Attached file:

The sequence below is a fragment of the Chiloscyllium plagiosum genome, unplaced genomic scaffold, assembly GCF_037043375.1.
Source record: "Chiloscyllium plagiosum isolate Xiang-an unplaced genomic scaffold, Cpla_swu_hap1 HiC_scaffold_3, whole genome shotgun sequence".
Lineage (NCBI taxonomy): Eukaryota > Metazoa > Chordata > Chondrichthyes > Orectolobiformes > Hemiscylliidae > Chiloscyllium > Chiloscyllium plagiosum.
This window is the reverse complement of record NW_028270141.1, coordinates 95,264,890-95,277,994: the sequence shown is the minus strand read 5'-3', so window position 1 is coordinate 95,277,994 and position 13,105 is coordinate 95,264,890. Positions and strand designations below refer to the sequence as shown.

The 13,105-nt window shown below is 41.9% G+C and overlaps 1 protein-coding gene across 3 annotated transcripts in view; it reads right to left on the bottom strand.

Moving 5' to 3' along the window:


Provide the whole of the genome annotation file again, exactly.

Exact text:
The sequence below is a fragment of the Chiloscyllium plagiosum genome, unplaced genomic scaffold, assembly GCF_037043375.1.
Source record: "Chiloscyllium plagiosum isolate Xiang-an unplaced genomic scaffold, Cpla_swu_hap1 HiC_scaffold_3, whole genome shotgun sequence".
Lineage (NCBI taxonomy): Eukaryota > Metazoa > Chordata > Chondrichthyes > Orectolobiformes > Hemiscylliidae > Chiloscyllium > Chiloscyllium plagiosum.
This window is the reverse complement of record NW_028270141.1, coordinates 95,264,890-95,277,994: the sequence shown is the minus strand read 5'-3', so window position 1 is coordinate 95,277,994 and position 13,105 is coordinate 95,264,890. Positions and strand designations below refer to the sequence as shown.

The 13,105-nt window shown below is 41.9% G+C and overlaps 1 protein-coding gene across 3 annotated transcripts in view; it reads right to left on the bottom strand.

Moving 5' to 3' along the window: